Where Is The Love? A Look Back At What Was Lost On 9/11


twin towers
Freedom is not free and you don't buy it with wars.

"People killin', people dyin'
Children hurt and you hear them cryin'
Can you practice what you preach
And would you turn the other cheek…"
-Black Eyed Peas "Where is the Love?" (2003)

My most vivid memories of 9/11 were of the phone calls I heard on the news made during the tragic last moments of people's lives. Their final acts were desperate attempts to communicate the love they felt for their partners, their children and their families. The love they felt was all they had to say. "Please always remember how much I love you." This was the phrase that filled the airwaves out of the planes and in the towers before they fell. There were no calls for revenge among the victims, their trauma and fear of their impending death dissolved into love; it was the only message that the victims wanted to leave behind.


Even as these phone calls were played and replayed on the news for days afterward, the messages of love were quickly overshadowed by the fear and trauma that all of us survivors were left with. Like much of the rest of the world, our safety was not absolute as we had always taken for granted. We could be hurt by terror like most other countries by people who were filled with hatred. In the days following 9/11, our course was set on revenge and our national priority became security.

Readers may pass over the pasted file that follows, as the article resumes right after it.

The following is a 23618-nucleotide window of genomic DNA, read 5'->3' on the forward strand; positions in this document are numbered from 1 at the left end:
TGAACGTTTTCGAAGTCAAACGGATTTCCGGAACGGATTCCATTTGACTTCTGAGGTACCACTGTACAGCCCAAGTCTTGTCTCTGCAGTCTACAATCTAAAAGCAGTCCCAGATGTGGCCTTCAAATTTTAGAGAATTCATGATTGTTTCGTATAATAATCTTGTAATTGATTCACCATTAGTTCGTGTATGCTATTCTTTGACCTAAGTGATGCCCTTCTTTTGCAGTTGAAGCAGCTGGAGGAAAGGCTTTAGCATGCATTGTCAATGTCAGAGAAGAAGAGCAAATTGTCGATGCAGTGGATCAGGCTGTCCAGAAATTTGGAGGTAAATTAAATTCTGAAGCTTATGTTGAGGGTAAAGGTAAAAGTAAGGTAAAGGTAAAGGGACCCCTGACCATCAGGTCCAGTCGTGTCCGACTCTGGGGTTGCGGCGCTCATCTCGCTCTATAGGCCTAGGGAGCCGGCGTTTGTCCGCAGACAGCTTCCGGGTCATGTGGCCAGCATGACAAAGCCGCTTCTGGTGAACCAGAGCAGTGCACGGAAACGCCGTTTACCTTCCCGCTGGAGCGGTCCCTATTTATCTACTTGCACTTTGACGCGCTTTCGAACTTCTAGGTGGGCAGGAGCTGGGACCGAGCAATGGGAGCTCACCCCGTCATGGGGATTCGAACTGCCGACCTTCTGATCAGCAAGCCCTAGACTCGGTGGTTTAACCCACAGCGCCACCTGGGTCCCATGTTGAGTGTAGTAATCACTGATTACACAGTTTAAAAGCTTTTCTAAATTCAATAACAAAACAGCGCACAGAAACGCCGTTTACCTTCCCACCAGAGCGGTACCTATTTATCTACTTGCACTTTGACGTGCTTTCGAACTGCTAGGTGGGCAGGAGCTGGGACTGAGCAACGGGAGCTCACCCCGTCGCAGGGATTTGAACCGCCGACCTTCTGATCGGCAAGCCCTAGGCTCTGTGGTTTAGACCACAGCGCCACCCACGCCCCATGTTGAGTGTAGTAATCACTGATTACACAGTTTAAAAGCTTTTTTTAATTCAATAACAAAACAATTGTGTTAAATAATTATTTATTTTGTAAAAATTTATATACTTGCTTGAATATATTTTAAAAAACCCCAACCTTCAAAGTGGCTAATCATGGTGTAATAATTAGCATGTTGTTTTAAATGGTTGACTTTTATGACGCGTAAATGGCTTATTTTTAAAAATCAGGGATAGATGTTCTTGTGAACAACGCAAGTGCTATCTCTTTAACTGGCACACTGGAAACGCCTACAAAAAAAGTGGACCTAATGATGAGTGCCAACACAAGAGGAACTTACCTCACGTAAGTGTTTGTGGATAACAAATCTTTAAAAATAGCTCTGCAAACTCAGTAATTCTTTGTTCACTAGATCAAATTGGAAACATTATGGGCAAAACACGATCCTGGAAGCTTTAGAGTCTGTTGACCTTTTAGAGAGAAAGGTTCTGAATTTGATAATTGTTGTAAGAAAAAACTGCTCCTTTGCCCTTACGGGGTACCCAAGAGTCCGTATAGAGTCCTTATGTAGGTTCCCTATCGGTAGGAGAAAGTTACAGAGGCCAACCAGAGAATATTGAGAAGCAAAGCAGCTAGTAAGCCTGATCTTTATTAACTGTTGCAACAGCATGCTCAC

No one could foresee the shocking costs that this direction would exact from us. The sticker shock of our revenge wars, has just about bankrupted us. Although the National Priorities Project puts the cost at upwards of $1.23 trillion, the actual indirect costs, including long-term veterans' benefits is at least $6 trillion. We have drained our treasury, our future and our children's future in the name of security. Every community in the nation is currently struggling to fund and staff their local schools and community emergency services. Are we actually more secure while funding military operations around the world when we cannot create enough work to maintain our infrastructure at home?

We sacrificed not only our financial security for this direction, but also much of what we treasure most- our personal freedoms. Benjamin Franklin aptly predicted this situation when he said, "Those who give up freedom in order to gain security will not have, nor do they deserve, either one." The Patriot Act following 9/11 was the beginning of our willingness to relinquish our precious civil liberties and accept racial profiling as a way of life. Freedom is not free and you don't buy it with wars. The real cost of freedom is exacted from the courage it requires to live with the insecurity that is inherent in a free world.

This article was originally published at . Reprinted with permission.
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